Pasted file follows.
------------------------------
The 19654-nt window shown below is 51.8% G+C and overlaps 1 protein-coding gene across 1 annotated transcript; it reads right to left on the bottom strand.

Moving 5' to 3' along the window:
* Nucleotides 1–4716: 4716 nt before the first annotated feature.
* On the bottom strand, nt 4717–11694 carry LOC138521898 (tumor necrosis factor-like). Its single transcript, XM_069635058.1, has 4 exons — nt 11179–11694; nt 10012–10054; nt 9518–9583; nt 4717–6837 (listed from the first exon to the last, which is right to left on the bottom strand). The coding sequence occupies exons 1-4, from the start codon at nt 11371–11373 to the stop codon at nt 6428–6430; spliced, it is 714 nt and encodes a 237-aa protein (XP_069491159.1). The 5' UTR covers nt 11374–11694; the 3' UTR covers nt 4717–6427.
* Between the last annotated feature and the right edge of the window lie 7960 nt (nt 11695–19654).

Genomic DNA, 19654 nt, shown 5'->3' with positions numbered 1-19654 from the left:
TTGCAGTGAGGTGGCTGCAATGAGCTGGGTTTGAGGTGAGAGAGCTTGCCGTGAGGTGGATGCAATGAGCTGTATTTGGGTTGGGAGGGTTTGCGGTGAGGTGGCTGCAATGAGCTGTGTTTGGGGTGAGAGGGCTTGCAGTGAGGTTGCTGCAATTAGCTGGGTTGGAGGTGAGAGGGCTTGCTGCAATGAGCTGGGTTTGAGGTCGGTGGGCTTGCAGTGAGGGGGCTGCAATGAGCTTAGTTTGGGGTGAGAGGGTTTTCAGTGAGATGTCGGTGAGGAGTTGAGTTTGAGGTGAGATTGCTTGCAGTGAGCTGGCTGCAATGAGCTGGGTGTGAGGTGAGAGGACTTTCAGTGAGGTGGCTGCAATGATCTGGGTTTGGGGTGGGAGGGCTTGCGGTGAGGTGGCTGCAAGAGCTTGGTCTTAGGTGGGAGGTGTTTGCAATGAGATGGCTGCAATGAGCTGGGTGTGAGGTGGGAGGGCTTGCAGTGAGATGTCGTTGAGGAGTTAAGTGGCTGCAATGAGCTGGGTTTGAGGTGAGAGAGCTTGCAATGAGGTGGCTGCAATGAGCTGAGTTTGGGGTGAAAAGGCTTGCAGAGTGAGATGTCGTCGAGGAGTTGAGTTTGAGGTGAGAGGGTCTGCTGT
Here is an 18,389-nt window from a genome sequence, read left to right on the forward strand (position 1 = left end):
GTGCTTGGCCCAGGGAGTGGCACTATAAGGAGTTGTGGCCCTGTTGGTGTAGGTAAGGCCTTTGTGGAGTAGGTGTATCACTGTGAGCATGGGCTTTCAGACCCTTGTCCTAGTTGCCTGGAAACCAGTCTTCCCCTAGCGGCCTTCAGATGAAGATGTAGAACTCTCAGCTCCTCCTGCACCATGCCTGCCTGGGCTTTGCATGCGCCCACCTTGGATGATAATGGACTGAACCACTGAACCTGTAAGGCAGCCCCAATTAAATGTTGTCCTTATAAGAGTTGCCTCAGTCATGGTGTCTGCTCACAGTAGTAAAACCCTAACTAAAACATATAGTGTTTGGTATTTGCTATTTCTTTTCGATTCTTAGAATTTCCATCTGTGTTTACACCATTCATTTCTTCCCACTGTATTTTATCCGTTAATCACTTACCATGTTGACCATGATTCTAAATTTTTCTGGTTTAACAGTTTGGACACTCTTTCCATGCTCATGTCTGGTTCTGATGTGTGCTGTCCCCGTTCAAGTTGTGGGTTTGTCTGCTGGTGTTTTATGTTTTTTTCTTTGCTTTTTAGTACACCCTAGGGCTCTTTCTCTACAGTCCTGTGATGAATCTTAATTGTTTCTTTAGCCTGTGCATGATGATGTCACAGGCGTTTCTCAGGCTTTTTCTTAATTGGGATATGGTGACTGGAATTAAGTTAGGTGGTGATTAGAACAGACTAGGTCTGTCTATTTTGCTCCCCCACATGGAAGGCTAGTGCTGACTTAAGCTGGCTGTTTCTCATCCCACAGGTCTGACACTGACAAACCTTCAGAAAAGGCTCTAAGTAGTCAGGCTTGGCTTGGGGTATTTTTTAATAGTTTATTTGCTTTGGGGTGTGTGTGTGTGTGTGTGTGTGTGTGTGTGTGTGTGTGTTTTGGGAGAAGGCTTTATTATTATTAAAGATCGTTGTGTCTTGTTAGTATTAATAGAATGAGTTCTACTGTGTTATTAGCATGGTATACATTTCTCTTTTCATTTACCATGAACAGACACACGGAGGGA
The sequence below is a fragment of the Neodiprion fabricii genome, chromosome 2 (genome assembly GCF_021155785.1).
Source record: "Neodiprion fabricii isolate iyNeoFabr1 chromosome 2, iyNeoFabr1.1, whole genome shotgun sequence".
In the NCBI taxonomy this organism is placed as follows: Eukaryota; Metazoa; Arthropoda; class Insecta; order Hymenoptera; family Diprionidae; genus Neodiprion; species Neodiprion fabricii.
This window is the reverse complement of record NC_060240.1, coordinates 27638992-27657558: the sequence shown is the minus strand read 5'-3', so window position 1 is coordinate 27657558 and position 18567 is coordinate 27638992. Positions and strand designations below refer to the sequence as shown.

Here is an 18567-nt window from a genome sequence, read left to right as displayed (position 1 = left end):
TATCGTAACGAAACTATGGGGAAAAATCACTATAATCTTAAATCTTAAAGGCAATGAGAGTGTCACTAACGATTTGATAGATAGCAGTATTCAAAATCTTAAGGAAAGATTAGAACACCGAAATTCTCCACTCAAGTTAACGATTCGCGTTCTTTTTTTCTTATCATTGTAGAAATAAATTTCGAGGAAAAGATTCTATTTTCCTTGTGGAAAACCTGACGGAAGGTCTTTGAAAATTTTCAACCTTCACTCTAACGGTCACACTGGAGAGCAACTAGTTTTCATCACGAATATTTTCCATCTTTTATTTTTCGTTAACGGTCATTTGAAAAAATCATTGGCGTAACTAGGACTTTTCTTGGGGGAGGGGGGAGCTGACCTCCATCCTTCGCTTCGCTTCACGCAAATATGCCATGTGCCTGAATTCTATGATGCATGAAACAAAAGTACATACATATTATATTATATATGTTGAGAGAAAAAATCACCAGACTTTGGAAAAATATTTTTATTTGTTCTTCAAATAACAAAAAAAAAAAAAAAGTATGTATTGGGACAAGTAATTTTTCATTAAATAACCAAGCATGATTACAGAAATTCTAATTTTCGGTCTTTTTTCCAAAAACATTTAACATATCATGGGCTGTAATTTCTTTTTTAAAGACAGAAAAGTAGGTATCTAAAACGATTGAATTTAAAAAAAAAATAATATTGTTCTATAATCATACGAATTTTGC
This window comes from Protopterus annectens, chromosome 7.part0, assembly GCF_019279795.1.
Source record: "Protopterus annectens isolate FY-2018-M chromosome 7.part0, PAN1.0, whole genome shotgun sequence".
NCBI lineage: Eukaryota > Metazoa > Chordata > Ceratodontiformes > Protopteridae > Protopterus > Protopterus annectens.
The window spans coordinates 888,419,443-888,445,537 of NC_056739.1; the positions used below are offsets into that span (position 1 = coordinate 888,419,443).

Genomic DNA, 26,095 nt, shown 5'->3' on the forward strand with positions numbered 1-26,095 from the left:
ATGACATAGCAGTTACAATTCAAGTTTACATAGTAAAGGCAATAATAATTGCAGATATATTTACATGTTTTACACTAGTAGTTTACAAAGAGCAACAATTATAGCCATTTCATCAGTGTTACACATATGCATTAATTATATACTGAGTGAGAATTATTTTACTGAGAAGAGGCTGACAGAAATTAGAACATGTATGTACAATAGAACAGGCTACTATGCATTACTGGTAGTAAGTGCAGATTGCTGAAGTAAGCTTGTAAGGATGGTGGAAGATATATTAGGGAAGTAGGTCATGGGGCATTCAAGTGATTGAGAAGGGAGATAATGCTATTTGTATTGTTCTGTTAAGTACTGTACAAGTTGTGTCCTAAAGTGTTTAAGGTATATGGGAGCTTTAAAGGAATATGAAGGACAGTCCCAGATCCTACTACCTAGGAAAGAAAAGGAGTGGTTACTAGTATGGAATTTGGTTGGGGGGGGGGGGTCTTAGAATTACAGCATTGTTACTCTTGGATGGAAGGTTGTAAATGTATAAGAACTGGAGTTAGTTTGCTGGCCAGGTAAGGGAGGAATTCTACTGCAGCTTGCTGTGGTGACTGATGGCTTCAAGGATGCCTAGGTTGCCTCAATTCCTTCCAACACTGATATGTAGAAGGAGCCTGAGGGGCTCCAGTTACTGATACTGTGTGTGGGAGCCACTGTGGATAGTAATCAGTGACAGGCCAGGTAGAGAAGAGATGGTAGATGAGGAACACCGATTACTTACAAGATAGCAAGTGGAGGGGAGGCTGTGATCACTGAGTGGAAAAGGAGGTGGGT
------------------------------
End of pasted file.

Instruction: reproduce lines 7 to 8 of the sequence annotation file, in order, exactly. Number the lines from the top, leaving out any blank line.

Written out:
TTGCAGTGAGGTGGCTGCAATGAGCTGGGTTTGAGGTGAGAGAGCTTGCCGTGAGGTGGATGCAATGAGCTGTATTTGGGTTGGGAGGGTTTGCGGTGAGGTGGCTGCAATGAGCTGTGTTTGGGGTGAGAGGGCTTGCAGTGAGGTTGCTGCAATTAGCTGGGTTGGAGGTGAGAGGGCTTGCTGCAATGAGCTGGGTTTGAGGTCGGTGGGCTTGCAGTGAGGGGGCTGCAATGAGCTTAGTTTGGGGTGAGAGGGTTTTCAGTGAGATGTCGGTGAGGAGTTGAGTTTGAGGTGAGATTGCTTGCAGTGAGCTGGCTGCAATGAGCTGGGTGTGAGGTGAGAGGACTTTCAGTGAGGTGGCTGCAATGATCTGGGTTTGGGGTGGGAGGGCTTGCGGTGAGGTGGCTGCAAGAGCTTGGTCTTAGGTGGGAGGTGTTTGCAATGAGATGGCTGCAATGAGCTGGGTGTGAGGTGGGAGGGCTTGCAGTGAGATGTCGTTGAGGAGTTAAGTGGCTGCAATGAGCTGGGTTTGAGGTGAGAGAGCTTGCAATGAGGTGGCTGCAATGAGCTGAGTTTGGGGTGAAAAGGCTTGCAGAGTGAGATGTCGTCGAGGAGTTGAGTTTGAGGTGAGAGGGTCTGCTGT
Here is an 18,389-nt window from a genome sequence, read left to right on the forward strand (position 1 = left end):